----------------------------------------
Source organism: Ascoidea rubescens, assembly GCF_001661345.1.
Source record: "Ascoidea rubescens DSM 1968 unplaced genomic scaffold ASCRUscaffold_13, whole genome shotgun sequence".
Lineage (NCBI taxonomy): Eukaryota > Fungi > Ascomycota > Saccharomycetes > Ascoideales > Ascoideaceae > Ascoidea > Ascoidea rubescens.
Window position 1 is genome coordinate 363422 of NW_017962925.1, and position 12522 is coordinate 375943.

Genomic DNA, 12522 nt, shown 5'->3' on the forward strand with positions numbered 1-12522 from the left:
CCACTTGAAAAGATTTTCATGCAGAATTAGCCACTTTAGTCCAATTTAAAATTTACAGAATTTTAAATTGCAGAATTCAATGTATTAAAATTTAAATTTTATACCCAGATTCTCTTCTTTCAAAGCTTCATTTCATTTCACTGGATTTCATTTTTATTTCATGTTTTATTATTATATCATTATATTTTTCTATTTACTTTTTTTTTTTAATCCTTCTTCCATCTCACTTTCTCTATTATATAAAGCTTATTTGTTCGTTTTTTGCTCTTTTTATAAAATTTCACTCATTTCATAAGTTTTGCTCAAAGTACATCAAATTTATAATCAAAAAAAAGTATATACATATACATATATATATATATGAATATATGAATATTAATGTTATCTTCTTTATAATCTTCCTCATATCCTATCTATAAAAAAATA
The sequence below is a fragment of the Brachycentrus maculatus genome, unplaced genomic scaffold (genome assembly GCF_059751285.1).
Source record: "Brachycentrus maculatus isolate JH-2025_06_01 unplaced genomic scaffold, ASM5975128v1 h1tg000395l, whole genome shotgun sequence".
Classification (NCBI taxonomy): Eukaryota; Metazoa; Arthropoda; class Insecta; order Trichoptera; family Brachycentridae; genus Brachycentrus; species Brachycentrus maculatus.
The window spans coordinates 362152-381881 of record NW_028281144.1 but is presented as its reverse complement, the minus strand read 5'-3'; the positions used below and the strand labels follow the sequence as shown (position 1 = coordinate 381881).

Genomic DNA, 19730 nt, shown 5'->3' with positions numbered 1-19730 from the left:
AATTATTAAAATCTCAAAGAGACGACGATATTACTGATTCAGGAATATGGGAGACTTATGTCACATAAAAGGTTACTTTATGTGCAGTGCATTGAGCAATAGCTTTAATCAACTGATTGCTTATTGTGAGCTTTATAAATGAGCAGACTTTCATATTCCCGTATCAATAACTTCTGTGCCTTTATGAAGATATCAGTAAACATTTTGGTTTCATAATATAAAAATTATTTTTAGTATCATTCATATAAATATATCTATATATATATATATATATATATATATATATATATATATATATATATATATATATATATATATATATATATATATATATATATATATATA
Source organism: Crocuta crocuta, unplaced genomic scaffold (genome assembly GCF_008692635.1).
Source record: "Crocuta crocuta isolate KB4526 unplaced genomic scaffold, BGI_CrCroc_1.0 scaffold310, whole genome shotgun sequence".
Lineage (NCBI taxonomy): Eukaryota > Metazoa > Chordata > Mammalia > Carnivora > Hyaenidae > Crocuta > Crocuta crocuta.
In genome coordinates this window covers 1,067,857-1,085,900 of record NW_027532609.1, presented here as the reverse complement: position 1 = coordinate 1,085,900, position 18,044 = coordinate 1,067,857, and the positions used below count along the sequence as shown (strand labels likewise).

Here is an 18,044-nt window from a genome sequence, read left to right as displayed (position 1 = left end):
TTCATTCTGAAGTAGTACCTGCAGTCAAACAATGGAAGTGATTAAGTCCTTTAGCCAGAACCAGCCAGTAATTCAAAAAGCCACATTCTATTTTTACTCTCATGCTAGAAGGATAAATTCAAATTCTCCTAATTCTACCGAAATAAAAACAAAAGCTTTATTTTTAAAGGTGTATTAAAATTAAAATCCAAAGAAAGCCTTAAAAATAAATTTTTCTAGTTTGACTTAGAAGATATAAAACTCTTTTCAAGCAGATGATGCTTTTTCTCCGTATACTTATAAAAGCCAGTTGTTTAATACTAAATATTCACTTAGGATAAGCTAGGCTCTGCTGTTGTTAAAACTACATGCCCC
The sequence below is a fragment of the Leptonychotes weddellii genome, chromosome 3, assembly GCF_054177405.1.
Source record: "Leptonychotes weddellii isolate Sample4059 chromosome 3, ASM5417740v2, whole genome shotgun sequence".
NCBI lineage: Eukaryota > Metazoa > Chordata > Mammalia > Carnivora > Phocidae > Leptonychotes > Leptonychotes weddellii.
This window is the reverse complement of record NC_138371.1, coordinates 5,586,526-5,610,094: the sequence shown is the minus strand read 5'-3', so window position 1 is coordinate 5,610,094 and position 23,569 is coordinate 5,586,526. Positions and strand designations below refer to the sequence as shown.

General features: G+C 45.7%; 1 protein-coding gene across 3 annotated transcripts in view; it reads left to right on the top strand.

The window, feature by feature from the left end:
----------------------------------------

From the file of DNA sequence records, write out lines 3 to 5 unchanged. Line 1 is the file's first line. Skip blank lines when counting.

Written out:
Lineage (NCBI taxonomy): Eukaryota > Fungi > Ascomycota > Saccharomycetes > Ascoideales > Ascoideaceae > Ascoidea > Ascoidea rubescens.
Window position 1 is genome coordinate 363422 of NW_017962925.1, and position 12522 is coordinate 375943.

Genomic DNA, 12522 nt, shown 5'->3' on the forward strand with positions numbered 1-12522 from the left: